|Here's our darling Brighella again, so we can refer back to him|
Now the doublet I had to think about a bit more. This is one of the challenges of working with a drawing--who knows how it really fit? Did the artist know anything about clothing construction? Luckily for me, the look of Brighella is iconic (white costume, green trim, etc.) so all I really had to do was capture the look, this wasn't going to be Super Period Correct anyway since it's meant for the stage. And had to be washable. And comfortable....
I decided to work with a zip-up sweatshirt pattern to get the overall basic boxy shape. None of my other men's costume or garment patterns were as basic as this one:
Here's Chris, in the morning of first weeked. By the second weekend we had a black belt and a pouch but I realized that belting the doublet shortened it up too much (it ended up looking a wee too short anyway, even though it was technically the right length) so at some point, before the next show, I'm going to reshape the hemline of the doublet and add a peplum to give it more length.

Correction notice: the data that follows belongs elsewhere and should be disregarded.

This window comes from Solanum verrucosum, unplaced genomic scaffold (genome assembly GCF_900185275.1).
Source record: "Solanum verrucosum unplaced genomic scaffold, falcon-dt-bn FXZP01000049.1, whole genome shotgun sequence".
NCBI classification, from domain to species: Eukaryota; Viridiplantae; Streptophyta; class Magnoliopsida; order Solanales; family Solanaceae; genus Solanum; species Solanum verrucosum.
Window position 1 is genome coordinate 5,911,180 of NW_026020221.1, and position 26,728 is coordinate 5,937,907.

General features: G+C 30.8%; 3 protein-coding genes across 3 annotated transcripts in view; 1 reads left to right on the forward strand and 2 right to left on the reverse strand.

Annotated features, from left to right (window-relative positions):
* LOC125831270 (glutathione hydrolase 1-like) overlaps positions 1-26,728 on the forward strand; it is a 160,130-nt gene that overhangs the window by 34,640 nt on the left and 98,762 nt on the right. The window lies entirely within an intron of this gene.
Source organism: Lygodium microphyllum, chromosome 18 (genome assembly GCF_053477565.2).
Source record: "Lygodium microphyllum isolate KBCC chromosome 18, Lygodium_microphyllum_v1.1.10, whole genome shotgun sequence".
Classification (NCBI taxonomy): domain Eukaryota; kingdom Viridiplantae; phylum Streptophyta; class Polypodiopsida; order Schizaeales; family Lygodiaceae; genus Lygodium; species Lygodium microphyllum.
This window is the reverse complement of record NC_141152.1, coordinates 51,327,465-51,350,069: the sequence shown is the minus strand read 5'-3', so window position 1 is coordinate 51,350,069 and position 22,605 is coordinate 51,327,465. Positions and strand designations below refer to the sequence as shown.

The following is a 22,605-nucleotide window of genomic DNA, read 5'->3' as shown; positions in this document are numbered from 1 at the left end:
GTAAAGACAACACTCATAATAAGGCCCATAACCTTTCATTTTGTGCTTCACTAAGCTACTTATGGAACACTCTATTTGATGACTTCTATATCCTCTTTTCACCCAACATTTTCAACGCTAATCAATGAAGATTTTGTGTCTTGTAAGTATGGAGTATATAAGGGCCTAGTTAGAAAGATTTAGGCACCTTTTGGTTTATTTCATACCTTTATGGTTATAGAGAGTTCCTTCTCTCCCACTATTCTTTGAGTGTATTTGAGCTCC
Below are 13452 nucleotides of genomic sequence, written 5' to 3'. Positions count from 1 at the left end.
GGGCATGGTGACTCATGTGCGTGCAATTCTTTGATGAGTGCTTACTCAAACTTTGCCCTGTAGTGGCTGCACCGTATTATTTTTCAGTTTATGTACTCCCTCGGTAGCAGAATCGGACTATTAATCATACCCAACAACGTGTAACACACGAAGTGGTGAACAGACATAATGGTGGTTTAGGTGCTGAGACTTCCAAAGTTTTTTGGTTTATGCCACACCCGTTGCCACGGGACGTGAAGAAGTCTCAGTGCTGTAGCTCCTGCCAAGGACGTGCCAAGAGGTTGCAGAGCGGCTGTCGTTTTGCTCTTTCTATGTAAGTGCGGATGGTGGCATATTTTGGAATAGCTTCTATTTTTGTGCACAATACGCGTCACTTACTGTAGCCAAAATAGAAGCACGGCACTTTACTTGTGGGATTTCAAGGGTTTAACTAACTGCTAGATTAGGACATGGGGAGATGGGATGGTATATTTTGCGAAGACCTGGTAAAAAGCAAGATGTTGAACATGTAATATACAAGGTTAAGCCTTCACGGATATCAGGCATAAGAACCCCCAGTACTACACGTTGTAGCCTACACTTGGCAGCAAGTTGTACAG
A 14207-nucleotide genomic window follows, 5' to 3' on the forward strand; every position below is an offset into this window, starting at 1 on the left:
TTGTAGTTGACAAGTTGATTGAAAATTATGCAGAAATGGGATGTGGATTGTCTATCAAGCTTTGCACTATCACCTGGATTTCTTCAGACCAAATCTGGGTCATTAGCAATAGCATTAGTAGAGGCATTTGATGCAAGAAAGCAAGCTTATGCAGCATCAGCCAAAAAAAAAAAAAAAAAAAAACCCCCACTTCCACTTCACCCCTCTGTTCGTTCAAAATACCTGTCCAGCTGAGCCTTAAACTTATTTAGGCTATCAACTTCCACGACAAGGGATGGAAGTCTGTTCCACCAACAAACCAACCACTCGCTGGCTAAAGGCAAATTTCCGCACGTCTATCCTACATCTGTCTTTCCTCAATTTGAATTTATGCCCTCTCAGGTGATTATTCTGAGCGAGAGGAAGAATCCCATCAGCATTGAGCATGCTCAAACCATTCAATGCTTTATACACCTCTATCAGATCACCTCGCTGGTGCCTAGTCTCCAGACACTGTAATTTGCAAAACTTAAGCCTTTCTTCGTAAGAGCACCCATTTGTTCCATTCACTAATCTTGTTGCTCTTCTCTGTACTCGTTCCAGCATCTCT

And yes, of course I had to wash the whole thing (except for the hat) after each weekend since the dust just JUMPED onto the white fabric at every opportunity. But I'm okay with that, we took that into consideration and the fabric naturally is slightly off-white so I think it will start slowly building a dusty patina over time that's totally acceptable for an actor's costume. I mean really, the costume is being worn under the same conditions it would have been 500 years ago, right?
Here's the whole gang the second weekend doing a song set:
I would like to say I'm done with Guerilla Costuming for a while, but I have a feeling there will be plenty more opportunites in the near future! Chris is a happy camper though, and that made the big rush all worth it.